(Jul 25) — Fannie Mae and Freddie Mac will lose a carve-out in January 2021 that exempts the companies from a key post-financial crisis rule, a US regulator announced Thursday, an early step in the administration’s effort to overhaul the mortgage giants.
At issue is what’s known as the qualified mortgage rule, which the Consumer Financial Protection bureau implemented to curb abuses that triggered the 2008 meltdown. In announcing that it will let Fannie and Freddie’s exemption from the regulation expire, the CFPB also said Thursday it will start seeking public comment on how to revise the rule.
At its core, the qualified mortgage rule incentivizes lenders to make safer loans. Lenders aren’t required to issue mortgages that adhere to the regulation, but they have a strong motivation to do so because such loans insulate them from lawsuits if borrowers default. Under the rule, qualified mortgages can’t include terms like balloon payments and result in borrowers’ monthly debts exceeding 43% of their monthly incomes.
But to prevent the regulation from disrupting the mortgage market, when the CFPB first issued it, the agency included an exemption for Fannie and Freddie that lets them buy mortgages from lenders with higher debt-to-income ratios. This is known as the patch, and it has given Fannie and Freddie an effective monopoly over a large swath of riskier mortgages.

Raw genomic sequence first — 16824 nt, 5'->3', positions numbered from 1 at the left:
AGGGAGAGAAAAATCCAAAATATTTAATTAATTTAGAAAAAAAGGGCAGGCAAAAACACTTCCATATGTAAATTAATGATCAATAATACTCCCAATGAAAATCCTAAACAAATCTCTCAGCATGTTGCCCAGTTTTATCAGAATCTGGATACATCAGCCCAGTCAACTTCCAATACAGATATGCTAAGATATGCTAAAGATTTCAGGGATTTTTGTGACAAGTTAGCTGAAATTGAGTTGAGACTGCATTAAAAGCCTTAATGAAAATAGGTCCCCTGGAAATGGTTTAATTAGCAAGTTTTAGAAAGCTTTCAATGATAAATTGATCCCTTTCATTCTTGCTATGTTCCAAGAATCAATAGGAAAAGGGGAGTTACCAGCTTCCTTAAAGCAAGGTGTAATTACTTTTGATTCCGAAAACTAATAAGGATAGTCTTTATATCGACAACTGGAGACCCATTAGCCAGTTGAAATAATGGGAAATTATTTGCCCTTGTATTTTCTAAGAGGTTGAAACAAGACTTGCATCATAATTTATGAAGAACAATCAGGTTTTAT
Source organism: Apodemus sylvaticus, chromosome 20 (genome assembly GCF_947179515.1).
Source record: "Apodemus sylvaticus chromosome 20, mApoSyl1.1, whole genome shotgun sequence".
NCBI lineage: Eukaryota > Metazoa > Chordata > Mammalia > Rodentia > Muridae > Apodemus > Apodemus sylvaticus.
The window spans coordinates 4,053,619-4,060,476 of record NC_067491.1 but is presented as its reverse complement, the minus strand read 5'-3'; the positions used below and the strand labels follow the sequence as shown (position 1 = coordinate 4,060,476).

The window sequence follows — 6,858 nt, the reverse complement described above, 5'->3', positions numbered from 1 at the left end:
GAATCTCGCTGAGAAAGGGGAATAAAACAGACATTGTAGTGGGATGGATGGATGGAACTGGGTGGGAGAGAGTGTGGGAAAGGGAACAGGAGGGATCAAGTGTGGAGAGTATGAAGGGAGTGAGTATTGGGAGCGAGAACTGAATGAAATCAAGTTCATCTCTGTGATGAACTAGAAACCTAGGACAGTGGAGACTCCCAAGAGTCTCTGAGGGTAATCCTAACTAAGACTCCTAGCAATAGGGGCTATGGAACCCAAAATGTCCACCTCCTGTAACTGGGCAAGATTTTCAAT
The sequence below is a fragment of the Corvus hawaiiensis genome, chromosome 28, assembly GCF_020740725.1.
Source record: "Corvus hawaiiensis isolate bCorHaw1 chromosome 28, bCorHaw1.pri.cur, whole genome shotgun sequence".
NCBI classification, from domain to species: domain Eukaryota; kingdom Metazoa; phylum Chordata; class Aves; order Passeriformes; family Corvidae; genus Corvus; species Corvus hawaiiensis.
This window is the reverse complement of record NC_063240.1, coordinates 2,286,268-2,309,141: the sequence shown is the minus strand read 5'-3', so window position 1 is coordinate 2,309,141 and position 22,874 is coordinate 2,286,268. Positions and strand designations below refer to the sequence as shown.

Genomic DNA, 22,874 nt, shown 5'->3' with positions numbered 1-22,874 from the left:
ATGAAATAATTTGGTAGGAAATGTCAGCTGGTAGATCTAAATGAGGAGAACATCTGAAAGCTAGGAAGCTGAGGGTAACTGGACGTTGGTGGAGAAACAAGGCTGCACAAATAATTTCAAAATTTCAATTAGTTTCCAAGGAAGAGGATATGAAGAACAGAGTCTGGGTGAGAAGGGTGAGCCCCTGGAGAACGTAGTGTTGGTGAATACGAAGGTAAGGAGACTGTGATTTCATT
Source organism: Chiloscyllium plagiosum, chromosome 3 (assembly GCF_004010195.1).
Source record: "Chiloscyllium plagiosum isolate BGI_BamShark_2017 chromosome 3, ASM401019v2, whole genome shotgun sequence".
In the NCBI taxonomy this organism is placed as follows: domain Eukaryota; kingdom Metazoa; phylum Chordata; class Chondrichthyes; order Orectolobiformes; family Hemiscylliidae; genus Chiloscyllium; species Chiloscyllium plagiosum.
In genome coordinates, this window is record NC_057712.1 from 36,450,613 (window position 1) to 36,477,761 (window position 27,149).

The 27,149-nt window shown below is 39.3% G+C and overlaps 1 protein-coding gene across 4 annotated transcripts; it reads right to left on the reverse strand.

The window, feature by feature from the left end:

More than a quarter of all loans that were securitized and backed by Fannie and Freddie last year wouldn’t have been qualified mortgages without the patch, according to
from the Urban Institute. The carve out has enabled millions of consumers to get home loans.
Regulators have signaled that they want to revise the patch. Federal Housing Finance Agency Director Mark Calabria told Politico in May that it isn’t “very workable” and that he wanted to set a standard that everyone, not just Fannie and Freddie, could follow. The FHFA regulates the companies.
Fannie and Freddie don’t make loans; they keep the nation’s mortgage market humming by buying mortgages from lenders and packaging them into bonds that are sold to investors and guaranteeing their interest and principal.
The companies, which backstop about $5 trillion of mortgage securities, were put under government control during the financial crisis and got $191 billion in taxpayer money to weather the financial crisis. They have since returned to profitability and paid more in dividends to Treasury than they received in bailout funds.
The administration has pledged to end the government’s decade-long control over the companies, and the Treasury Department is expected to release a
for accomplishing that goal in August or September.
Source: Bloomberg Government